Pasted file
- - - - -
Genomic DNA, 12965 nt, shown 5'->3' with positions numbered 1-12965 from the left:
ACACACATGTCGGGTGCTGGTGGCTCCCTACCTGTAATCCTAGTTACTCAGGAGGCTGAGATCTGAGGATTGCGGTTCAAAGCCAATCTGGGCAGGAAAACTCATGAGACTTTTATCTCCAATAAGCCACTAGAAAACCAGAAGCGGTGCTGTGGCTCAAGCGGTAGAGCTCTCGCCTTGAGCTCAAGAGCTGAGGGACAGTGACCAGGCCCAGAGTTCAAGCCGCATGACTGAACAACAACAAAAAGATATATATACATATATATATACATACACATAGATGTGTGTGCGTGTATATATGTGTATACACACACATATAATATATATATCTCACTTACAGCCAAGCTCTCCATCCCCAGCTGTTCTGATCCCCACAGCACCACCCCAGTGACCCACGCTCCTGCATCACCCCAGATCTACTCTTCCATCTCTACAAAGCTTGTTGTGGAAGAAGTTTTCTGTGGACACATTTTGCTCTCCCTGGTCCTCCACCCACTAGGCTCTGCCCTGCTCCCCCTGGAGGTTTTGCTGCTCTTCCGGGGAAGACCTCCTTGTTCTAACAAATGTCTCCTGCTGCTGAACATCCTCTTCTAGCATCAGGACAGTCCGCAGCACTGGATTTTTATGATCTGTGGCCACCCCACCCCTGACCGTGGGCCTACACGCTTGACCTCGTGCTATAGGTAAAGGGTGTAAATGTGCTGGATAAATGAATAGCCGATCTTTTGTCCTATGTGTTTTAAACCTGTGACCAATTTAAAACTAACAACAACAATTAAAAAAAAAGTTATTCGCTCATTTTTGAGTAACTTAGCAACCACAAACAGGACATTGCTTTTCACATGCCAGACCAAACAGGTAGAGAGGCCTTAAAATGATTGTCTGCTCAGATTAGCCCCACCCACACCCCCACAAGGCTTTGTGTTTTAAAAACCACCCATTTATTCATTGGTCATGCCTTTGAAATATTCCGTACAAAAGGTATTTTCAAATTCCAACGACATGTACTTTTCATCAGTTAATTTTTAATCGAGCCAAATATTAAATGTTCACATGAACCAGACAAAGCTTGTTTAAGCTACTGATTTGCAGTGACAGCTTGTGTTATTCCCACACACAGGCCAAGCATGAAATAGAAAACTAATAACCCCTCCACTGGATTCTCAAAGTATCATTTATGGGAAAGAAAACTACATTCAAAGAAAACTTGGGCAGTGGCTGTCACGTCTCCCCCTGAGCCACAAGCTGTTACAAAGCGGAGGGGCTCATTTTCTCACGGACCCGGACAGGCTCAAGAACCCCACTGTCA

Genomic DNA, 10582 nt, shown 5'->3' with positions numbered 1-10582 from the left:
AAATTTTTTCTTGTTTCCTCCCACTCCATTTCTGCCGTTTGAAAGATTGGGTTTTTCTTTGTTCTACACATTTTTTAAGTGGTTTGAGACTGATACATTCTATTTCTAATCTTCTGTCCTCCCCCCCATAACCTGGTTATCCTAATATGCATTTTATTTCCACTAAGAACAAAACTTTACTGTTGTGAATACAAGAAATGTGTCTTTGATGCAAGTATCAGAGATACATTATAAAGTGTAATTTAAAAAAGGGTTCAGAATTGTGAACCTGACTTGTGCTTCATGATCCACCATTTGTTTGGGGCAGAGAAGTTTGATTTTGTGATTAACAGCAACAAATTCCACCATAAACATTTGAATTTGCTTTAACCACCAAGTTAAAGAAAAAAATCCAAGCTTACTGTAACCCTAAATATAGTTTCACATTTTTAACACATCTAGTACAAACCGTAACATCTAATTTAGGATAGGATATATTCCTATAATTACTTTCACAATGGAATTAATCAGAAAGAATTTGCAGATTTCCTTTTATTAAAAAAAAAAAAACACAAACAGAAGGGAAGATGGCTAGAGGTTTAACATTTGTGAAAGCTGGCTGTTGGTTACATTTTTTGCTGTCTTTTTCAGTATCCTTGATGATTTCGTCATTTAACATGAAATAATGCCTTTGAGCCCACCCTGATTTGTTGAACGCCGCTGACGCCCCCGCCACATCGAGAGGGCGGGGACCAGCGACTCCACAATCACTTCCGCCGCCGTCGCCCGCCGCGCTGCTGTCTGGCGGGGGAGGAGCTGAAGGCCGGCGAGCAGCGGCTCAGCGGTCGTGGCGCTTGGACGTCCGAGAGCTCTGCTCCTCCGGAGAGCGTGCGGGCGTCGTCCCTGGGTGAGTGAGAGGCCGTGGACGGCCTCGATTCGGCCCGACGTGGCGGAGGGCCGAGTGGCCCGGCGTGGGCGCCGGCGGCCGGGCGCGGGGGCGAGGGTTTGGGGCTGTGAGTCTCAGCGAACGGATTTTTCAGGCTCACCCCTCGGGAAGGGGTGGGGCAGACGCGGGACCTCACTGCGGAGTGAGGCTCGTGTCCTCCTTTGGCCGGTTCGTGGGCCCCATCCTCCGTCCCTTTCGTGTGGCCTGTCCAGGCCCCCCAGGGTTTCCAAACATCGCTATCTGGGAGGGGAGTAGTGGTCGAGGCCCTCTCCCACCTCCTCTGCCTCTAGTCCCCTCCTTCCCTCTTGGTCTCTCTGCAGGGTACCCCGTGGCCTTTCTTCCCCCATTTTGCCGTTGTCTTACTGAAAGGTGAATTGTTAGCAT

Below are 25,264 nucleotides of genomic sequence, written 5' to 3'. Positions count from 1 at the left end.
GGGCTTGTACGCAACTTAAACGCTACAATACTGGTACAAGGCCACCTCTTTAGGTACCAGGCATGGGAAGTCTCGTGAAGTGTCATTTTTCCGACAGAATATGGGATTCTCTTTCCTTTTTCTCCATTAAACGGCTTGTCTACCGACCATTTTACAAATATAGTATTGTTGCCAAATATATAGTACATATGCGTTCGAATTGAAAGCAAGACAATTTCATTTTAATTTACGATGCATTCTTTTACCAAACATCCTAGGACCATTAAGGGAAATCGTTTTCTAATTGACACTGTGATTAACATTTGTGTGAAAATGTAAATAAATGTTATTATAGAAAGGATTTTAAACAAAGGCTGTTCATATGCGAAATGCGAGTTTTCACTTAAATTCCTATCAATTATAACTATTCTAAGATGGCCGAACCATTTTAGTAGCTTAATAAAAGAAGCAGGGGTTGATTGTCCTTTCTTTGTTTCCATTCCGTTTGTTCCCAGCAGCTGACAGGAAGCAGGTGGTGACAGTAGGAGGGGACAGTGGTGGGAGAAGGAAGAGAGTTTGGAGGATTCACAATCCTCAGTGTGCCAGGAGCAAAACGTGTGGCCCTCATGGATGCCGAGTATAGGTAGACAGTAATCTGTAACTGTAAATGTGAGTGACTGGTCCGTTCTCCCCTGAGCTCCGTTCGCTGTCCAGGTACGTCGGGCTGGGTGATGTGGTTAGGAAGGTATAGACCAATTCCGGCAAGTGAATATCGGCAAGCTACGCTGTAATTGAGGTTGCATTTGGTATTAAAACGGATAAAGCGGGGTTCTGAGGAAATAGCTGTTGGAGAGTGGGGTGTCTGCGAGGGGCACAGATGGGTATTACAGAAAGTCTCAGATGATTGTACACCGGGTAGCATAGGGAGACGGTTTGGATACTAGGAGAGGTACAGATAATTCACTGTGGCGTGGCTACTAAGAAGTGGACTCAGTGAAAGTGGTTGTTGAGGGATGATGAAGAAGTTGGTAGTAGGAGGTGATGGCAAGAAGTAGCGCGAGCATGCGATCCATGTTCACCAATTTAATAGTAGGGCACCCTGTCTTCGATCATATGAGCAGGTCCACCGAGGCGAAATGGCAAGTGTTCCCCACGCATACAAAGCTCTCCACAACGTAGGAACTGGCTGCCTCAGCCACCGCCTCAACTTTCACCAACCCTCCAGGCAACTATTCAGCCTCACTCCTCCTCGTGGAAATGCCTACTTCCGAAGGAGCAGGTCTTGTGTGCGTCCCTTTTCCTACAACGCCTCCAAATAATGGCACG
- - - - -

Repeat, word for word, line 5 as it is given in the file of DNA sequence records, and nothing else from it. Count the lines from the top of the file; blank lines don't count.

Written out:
Below are 25,264 nucleotides of genomic sequence, written 5' to 3'. Positions count from 1 at the left end.